Vastly outnumbered but unwilling to allow their rival Democrats an uncontested ride into City Hall, Baltimore Republicans nominated developer and community activist David F. Tufaro yesterday as their candidate for mayor.
Tufaro, a first-time candidate for elected office who nonetheless gained the support of the city's GOP establishment, won the nomination with 53 percent of the vote. He defeated five other candidates, including teacher and former businessman Carl M. Adair, who ran second with 25 percent of the vote.
Tufaro earned the dubious honor of running a general election race against a Democratic opponent who is virtually certain to be better financed -- in a city where Democrats outnumber Republicans almost 9-1 and no Republican has been elected mayor in three decades.
"I certainly can't say I'm optimistic about winning [the general election]. I can say there are enough reasons to think it's possible to win this election," Tufaro said yesterday, while campaigning outside the polls at Southwest Baltimore's Beechfield Elementary School.
After the votes were counted last night, he said he would distinguish his campaign from Democratic nominee Martin O'Malley by stressing a call for a large reduction in city property tax rates. He said he would also try to woo disgruntled Democrats.
"It's a little bit of a David and Goliath," he said, adding, "David won, as I remember."
In the only other contested race in the Republican primary, 41-year-old bank executive Joseph Brown Jr. won the party's nomination for one of three City Council seats in Baltimore's 6th District.
Brown received 405 votes. He ran an aggressive but unsuccessful general election race for City Council in 1995.
He and 1st District Republican candidate Robert N. Santoni Sr. are considered by GOP leaders to have the best chance of breaking the party's long losing streak in City Council elections. A Republican was last elected to City Council in 1939.
The other Republican candidates in the 6th District are: Joe Tebo Jr., a safety specialist for Baltimore Gas and Electric Co., who received 288 votes; Anthony F. Forlenza, a retired postal worker, with 278 votes; and Walter F. Green, a retired police officer, with 260 votes. Absentee ballots, which could change the outcome, had not been counted late last night.
Republican candidates in Baltimore's other five councilmanic districts advanced to the Nov. 2 general election in uncontested races yesterday. Similarly, Antonio Wade Campbell, the Republican candidate for City Council president, and Charles U. Smith, the party's candidate for comptroller, faced no primary opposition.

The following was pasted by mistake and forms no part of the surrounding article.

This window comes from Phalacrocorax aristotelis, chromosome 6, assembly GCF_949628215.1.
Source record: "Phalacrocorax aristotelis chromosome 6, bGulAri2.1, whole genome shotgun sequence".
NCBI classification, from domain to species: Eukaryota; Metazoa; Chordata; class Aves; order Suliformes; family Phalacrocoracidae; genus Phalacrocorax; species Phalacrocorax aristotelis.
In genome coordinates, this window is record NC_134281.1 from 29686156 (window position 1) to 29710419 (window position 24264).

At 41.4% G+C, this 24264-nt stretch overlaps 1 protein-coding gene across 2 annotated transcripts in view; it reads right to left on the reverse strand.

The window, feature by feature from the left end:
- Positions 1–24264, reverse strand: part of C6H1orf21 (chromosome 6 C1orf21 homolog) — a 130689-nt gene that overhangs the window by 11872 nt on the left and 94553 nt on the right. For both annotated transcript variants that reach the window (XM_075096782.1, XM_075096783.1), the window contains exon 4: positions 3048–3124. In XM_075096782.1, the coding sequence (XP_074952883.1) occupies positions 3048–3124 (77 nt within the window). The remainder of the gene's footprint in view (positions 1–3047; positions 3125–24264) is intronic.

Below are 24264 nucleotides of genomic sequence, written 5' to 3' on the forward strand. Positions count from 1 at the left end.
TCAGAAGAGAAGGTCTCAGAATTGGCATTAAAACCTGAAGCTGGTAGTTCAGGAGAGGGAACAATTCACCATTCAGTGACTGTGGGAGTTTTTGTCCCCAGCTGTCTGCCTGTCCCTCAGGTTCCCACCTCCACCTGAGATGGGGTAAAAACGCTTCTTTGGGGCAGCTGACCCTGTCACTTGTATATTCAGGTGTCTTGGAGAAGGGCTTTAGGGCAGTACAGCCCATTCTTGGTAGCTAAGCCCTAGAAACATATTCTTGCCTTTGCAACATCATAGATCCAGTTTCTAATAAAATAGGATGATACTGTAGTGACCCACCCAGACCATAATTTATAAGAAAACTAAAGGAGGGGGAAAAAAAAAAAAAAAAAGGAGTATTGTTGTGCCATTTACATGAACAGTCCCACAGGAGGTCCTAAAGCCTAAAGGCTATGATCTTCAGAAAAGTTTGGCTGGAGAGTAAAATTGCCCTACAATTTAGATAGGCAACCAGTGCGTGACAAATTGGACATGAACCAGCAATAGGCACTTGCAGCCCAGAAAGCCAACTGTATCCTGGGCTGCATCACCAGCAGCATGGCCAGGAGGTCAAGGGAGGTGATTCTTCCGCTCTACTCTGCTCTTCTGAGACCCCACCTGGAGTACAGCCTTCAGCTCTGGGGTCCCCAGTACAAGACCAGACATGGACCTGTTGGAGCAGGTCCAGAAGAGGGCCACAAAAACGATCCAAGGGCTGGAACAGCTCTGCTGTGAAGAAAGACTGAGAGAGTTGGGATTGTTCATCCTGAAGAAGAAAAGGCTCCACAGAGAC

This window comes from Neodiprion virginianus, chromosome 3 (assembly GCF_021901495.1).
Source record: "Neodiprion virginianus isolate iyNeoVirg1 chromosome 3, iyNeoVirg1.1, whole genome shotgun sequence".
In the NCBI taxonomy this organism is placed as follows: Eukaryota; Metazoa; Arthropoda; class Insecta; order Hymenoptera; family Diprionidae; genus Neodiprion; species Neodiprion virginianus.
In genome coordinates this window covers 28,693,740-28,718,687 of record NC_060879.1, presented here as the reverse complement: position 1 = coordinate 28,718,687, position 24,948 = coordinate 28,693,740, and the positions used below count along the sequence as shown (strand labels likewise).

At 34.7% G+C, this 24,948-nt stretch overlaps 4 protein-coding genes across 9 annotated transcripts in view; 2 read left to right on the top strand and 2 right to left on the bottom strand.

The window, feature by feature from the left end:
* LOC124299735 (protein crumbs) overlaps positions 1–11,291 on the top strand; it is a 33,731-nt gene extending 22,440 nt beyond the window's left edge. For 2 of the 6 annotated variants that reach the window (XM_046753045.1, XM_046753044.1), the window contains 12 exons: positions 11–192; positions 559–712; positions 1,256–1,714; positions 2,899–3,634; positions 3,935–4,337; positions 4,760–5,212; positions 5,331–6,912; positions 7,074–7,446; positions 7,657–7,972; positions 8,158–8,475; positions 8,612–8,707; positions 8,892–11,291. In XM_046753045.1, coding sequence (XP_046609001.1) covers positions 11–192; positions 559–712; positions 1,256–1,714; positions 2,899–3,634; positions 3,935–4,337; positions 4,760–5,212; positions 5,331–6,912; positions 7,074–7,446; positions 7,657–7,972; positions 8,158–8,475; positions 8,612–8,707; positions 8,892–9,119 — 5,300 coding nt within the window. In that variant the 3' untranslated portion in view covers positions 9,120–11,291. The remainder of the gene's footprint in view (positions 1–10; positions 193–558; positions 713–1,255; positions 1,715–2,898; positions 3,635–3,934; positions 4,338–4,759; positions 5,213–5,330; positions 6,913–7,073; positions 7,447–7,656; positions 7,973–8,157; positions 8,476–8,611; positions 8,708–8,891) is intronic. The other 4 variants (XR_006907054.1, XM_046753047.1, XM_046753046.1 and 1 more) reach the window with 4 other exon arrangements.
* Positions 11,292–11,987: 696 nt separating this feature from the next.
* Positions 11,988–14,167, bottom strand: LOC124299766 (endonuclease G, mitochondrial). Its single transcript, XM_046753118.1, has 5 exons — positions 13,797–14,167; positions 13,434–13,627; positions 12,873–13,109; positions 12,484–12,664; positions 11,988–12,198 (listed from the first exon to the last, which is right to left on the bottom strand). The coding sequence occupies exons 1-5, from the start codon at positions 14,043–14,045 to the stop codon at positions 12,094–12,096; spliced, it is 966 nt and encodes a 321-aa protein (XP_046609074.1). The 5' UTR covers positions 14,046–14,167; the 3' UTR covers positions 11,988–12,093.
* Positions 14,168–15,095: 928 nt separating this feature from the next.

Republicans stationed themselves outside Baltimore polling places yesterday, albeit in much smaller numbers than the Democrats. Some were looking past the primary and toward the general election, hoping that their party could break the hold that Democrats have had on city elected offices.
Handing out Republican literature outside Violetville Elementary School, council candidate Forlenza said: "It's like they could be elected every time if they were Attila the Hun. They don't have to be good. They just have to be Democrats. This has got to change."
As votes were tallied last night in the contested races, Tufaro and many Baltimore Republicans gathered at Lista's restaurant in Fells Point. Adair, 65, monitored the results from the law offices of his campaign manager, former perennial Republican candidate Samuel A. Culotta. He conceded defeat shortly before 10 p.m.
"I knew that I had a struggle," Adair said. He said that Tufaro faces a daunting challenge in the general election, adding: "More power to Mr. Tufaro. I wouldn't want to have to face it."
Tufaro, 52, said that he would try to raise at least $100,000 and run a spirited general election campaign, starting today. He said he would meet with state Republican officials to plot strategy -- including efforts to persuade local media to seriously cover the general election campaign.
He provided a taste of the likely themes of his general election campaign: That the Democrats are controlled by campaign contributors and special interests.
"Really having your hands tied before you're elected -- that's an issue that's going to be important to voters," he said.
In 1995, Republican mayoral nominee Victor Clark Jr. gathered barely 20 percent of the vote in the general election race against Democratic incumbent Mayor Kurt L. Schmoke. In both of the two prior mayoral elections, Republican nominee Culotta received less than 28 percent of the vote.
Pub Date: 9/15/99